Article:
BHA is added to butter, lard, meats, cereals, baked goods, sweets, beer, vegetable oils, potato chips, snack foods, nuts and nut products, dehydrated potatoes, and flavoring agents. It is used in sausage, poultry and meat products, dry mixes for bever- ages and desserts, glazed fruits, chewing gum, active dry yeast, de- foaming agents for beet sugar and yeast, and emulsion stabilizers for shortening (IARC 1986). BHA stabilizes the petroleum wax coatings of food packaging (HSDB 2009) (3).
BHT is used in many of the same products. They are added to fatty foods because they are fat soluble, meaning they dissolve in fat (like how sugar is water soluble, meaning it dissolves in water), because they are stable at high temperatures (i.e. in boiling oil), and because oxygen prefers to react with the hydrocarbons rather than oils. Oxygen is the enemy of packaged food. The more oxygen reacts with additives, the longer the product’s shelf-life. BHA and BHT are diversions.
Tert-butylhydroquinone (TBHQ) is another common antioxidant, often used in conjunction with BHA and/or BHT. The idea behind the use of multiple antioxidants is that they work synergistically, meaning that they are more effective when used together than any of them would be individually (4).
Not all acronym additives are preservatives. MSG (monosodium glutamate) is a well-known food additive with potential side effects that have made many consumers skeptical. MSG was first isolated in 1866, but didn’t become popular as a food additive until 1908, when a Japanese chemist (Kikunae Ikeda) realized that glutamic acid, a component of MSG, had been flavoring soups for centuries. The production of MSG is now a trillion dollar international industry. It became popular because of the potency of its flavor, which is now associated with the term umami (meaning “deliciousness”) because the taste can’t quite be categorized as sweet, sour, salty, pungent, or bitter. It only takes 0.3 grams of MSG to flavor a liter of water (to break the “taste threshold”), whereas 2 grams of salt or 5 grams of sugar per liter are needed before they are detected. Chemical processes occur when MSG is added to some foods, like mushrooms and meats, that cause flavors in those foods that aren’t normally noticeable to become apparent:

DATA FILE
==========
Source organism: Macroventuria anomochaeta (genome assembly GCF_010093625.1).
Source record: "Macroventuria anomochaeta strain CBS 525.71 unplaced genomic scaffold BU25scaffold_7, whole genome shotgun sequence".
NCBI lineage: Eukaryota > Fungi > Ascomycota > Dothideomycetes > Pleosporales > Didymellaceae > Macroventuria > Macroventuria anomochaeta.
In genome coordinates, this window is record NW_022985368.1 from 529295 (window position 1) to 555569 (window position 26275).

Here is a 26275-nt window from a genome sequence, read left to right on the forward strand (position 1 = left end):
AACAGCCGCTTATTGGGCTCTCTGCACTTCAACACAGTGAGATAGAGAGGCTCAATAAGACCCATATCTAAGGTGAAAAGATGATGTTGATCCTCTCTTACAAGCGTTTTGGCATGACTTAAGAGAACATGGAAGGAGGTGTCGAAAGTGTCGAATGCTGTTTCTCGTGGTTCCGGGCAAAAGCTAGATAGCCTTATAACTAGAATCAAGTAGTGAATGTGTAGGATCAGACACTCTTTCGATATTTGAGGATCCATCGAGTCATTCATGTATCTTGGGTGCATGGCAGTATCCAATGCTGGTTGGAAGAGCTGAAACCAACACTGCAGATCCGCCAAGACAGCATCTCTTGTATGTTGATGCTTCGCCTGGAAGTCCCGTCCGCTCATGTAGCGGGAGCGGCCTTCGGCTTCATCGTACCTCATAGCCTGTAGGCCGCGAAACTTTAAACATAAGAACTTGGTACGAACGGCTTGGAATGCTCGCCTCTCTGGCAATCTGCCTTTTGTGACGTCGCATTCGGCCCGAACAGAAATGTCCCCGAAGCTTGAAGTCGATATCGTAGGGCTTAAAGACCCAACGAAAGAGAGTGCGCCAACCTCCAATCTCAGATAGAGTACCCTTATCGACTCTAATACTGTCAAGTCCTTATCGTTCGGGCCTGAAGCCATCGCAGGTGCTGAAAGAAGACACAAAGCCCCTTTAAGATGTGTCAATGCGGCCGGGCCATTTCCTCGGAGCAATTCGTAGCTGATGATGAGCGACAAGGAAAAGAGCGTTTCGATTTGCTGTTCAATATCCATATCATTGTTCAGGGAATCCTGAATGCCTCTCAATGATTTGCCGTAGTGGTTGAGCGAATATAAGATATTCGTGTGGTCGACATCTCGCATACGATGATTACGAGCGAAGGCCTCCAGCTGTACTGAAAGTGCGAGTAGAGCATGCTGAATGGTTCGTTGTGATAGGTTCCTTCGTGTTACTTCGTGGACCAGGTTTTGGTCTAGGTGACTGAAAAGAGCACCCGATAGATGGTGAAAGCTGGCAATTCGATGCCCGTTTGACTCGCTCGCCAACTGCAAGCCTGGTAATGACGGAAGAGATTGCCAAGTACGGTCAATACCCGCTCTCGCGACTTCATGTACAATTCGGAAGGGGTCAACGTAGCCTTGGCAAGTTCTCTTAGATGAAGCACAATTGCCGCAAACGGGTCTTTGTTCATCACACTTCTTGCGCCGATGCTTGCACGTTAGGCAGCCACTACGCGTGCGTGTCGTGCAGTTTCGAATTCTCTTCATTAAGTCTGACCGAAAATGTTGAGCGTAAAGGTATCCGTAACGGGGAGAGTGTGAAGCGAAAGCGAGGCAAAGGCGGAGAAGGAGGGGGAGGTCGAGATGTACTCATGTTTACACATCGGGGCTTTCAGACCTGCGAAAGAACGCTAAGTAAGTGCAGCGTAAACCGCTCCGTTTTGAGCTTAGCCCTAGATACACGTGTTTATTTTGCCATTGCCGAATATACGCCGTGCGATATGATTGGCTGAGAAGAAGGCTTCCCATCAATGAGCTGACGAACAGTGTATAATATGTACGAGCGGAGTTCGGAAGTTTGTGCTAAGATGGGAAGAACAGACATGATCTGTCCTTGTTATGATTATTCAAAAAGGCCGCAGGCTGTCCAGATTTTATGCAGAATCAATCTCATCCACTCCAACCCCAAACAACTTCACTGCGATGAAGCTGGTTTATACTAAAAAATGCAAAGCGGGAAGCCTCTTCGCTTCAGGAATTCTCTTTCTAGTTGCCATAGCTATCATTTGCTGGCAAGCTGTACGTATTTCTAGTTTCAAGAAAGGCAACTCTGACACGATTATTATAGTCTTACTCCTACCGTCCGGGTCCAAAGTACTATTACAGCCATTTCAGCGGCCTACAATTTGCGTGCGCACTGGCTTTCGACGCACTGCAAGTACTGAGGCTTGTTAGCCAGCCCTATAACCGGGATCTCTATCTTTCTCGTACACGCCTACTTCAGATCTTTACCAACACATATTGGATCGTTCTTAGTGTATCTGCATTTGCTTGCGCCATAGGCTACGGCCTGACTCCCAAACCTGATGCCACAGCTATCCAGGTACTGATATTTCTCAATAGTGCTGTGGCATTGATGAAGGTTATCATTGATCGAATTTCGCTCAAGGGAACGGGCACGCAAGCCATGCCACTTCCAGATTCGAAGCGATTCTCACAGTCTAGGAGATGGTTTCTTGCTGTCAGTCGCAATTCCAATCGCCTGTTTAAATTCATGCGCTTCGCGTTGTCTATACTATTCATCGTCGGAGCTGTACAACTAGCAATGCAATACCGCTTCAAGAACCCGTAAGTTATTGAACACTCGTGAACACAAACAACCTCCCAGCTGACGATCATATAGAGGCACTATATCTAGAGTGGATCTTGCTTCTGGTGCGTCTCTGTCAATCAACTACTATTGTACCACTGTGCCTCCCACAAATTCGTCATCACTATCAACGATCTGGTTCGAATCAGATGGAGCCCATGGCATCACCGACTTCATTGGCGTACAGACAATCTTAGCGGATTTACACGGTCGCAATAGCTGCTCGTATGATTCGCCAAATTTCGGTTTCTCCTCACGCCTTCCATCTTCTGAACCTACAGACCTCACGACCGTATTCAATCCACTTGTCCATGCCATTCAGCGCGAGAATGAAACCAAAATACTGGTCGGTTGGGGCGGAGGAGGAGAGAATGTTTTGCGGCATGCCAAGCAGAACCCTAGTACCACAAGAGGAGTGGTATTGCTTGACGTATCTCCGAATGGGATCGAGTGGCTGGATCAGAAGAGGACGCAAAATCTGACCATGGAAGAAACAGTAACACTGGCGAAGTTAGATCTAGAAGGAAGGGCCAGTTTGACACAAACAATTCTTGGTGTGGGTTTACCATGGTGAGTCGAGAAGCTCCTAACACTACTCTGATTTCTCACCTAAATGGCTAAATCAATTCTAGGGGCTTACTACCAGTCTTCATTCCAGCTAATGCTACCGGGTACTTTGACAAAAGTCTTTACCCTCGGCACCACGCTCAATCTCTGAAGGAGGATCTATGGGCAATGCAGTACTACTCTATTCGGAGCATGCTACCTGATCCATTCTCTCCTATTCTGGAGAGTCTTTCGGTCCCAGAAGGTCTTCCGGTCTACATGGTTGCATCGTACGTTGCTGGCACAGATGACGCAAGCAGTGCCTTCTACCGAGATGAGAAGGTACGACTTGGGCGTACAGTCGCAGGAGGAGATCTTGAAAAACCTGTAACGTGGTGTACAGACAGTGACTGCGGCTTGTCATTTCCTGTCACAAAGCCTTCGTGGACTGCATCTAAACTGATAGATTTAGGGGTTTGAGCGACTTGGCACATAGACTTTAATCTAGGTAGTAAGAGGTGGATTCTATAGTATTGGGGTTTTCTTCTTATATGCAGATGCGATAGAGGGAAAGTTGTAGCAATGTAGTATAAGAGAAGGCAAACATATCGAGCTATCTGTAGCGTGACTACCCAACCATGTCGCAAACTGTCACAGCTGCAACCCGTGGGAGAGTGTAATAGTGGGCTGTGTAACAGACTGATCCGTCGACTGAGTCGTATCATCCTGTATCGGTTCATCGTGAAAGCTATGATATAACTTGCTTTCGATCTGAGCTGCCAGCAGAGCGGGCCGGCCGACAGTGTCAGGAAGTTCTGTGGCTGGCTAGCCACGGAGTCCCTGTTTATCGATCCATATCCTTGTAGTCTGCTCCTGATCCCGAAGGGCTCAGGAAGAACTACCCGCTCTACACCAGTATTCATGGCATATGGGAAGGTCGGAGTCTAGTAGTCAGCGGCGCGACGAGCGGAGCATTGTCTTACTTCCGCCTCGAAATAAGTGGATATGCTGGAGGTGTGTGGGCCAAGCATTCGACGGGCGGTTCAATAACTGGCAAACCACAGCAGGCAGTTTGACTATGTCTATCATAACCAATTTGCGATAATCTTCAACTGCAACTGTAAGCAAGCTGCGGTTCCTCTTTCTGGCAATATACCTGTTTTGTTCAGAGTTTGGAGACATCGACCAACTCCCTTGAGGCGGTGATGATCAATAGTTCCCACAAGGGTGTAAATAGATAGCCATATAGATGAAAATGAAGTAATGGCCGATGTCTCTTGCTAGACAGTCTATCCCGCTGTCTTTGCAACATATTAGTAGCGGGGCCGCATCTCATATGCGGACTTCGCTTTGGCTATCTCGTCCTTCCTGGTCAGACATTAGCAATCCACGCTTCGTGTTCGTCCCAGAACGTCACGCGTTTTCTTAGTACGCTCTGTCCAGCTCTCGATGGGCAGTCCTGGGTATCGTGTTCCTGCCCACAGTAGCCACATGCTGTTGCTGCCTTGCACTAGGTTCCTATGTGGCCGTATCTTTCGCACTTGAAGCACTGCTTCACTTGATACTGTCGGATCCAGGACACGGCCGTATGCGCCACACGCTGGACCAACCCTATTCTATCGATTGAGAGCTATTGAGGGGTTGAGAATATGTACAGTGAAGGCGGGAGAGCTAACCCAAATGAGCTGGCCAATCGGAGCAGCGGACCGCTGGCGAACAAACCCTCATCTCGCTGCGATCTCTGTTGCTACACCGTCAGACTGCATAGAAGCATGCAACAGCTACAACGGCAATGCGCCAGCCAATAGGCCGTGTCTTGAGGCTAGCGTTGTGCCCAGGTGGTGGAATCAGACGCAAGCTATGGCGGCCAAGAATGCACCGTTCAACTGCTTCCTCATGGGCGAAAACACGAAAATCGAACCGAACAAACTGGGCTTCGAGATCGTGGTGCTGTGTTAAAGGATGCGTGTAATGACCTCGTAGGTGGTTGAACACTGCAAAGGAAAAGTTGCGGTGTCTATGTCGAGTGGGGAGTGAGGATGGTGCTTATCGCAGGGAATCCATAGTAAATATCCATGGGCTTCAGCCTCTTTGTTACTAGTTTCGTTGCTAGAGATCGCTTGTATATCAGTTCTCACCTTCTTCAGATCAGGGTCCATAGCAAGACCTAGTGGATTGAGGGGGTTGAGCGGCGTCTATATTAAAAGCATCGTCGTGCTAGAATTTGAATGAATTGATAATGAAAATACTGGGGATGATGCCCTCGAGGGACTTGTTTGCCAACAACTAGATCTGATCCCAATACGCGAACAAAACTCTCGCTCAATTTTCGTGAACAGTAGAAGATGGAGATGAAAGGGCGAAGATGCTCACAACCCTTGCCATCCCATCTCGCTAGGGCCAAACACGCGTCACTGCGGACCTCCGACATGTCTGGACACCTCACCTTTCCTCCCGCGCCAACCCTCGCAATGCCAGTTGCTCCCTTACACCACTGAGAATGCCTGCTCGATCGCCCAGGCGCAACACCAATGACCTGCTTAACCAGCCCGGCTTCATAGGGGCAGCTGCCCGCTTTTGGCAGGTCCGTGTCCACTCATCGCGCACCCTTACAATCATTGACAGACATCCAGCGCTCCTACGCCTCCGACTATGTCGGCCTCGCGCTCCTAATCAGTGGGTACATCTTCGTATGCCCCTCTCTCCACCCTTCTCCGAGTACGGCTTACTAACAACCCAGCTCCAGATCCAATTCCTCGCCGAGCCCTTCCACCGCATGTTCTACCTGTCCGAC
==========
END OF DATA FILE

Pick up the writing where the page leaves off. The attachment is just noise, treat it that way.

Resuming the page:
MSG also has a strong synergistic effect with disodium inosinate and disodium guanylate, which are found in meat, fish, vegetables, and mushrooms. These substances are almost tasteless in the absence of MSG, but addition of even a small quantity of MSG to food that contains these nucleotides pro- duces an umami that is as much as six or eight fold greater than that to be expected from the quantity of MSG added (5).
Many food additives are meant to increase the stability of a product, while others are strictly to make it taste better. There’s a lot of controversy over whether or not these additives are related to diseases, particularly cancer. MSG is often associated with migraines and “Chinese Restaurant Syndrome.” It’s hard to say what effects these chemicals have on our bodies, but they are effective for the food industry.
Thanks for reading,